The ticketing policy Radiohead recently instituted for the band’s two sold-out New York shows drew the ire of several unnamed fans in videotaped interviews filmed by the consumer advocacy group Fan Freedom Project (FFP).
For the band’s September 28 and 29 shows at the Roseland Ballroom, Radiohead required fans to collect their tickets at the venue’s Will Call window by showing identification, which would verify that the purchaser was the same person picking them up.
In addition to also limiting ticket purchases to two per buyer, the moves were designed to thwart ticket resale, which the band stated on their official Web site. “Using a 2 ticket limit and will-call only access with ID, we have tried to ensure that more tickets go to the people who prefer to see the show than to cheat fellow fans with re-selling tickets at exorbitant prices.”
Several fans at the shows, however, were not happy about the hurdles they needed to jump through, including one woman who said she drove seven hours in traffic from Springfield, VA because she was told by Ticketmaster, which sold the tickets, that only she could collect them. (See the video below) She had bought the tickets for her nephew but could not transfer them, which is similar to the Ticketmaster’s restrictive paperless ticketing system that FFP opposes. That paperless ticketing system is banned in New York State, which may be part of the reason why Radiohead chose the will-call delivery method.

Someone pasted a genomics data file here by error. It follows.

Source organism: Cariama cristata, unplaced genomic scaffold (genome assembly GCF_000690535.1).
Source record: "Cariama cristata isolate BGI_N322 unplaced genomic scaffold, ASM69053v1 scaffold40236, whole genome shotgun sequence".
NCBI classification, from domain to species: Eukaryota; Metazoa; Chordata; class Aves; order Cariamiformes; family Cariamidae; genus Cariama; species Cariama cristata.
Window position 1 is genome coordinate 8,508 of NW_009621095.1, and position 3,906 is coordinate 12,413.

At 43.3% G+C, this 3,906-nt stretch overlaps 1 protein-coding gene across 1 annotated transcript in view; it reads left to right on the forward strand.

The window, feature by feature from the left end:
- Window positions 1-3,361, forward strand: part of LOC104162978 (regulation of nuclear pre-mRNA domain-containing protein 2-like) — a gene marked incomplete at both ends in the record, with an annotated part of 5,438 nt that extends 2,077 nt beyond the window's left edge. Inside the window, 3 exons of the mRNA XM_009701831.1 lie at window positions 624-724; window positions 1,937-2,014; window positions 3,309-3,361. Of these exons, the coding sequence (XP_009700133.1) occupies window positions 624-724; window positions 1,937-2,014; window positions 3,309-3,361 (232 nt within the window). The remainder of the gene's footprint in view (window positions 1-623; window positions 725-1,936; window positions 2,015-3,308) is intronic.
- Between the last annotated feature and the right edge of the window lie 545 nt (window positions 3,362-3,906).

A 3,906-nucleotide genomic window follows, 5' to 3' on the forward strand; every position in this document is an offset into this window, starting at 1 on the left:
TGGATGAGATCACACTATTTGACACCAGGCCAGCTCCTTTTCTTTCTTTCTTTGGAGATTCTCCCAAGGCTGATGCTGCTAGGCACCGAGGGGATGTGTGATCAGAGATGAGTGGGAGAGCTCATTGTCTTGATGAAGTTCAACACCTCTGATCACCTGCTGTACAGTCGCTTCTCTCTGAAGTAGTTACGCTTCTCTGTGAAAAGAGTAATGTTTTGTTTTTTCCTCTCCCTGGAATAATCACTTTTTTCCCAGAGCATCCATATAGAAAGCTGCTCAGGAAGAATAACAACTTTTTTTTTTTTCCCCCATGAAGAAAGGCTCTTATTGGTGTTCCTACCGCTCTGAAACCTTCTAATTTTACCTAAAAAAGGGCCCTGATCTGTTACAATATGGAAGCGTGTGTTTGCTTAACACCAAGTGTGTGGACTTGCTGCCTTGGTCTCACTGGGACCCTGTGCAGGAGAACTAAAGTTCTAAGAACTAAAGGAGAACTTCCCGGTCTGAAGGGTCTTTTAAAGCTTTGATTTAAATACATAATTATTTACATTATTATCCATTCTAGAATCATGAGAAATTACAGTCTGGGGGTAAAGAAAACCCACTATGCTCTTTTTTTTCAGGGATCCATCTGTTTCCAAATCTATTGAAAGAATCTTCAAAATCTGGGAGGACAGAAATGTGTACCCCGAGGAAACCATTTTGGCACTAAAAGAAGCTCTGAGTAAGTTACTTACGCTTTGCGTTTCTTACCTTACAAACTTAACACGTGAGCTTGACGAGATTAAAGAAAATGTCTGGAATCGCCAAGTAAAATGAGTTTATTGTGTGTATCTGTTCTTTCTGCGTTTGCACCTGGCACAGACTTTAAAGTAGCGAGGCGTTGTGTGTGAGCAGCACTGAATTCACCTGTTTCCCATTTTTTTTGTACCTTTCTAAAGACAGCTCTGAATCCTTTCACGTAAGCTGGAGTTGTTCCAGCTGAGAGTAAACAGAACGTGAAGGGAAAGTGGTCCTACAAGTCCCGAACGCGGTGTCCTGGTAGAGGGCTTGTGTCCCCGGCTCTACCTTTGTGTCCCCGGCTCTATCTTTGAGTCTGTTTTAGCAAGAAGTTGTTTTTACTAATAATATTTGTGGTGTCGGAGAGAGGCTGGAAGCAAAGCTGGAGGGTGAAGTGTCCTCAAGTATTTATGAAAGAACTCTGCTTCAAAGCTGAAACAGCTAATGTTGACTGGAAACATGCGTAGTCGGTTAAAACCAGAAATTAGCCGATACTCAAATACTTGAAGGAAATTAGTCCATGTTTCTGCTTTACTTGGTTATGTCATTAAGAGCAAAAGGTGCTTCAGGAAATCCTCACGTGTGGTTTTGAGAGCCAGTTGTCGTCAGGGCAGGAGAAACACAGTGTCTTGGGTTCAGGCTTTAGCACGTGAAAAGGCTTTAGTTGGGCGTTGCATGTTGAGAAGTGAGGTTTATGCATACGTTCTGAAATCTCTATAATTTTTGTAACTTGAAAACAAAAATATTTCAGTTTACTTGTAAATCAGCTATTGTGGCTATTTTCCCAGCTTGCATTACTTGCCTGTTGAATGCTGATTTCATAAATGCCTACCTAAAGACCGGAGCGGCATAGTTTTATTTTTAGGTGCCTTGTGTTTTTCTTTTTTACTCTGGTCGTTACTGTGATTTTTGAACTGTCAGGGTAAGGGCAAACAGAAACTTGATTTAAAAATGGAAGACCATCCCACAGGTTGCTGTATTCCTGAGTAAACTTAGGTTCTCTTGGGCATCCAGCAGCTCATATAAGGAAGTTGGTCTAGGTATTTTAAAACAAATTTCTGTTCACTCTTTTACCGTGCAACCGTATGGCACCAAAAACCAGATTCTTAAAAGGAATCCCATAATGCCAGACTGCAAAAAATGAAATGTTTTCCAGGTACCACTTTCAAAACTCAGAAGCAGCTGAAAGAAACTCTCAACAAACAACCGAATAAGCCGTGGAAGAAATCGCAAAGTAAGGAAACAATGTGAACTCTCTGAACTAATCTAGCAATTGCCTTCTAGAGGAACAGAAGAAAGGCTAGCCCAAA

“What would I say to them? I’d say why are you making it so difficult for us,” one fan told FFP. “Half the people in line are talking about how much it sucks to wait and deal with the restrictions. It’s just ridiculous.”
FFP, which is calling for more transparency in the ticketing industry to help fans in light of the Radiohead situation, continues to drum up support through its Facebook page bill of rights.
“Sadly, well-meaning efforts by Radiohead to get tickets in the hands of fans by requiring that all tickets be picked up at will-call clearly increased problems at the door and made the experience worse, not better, for fans,” FFP said. “Fans deserve a fair, transparent ticketing system that helps them see the bands they love.”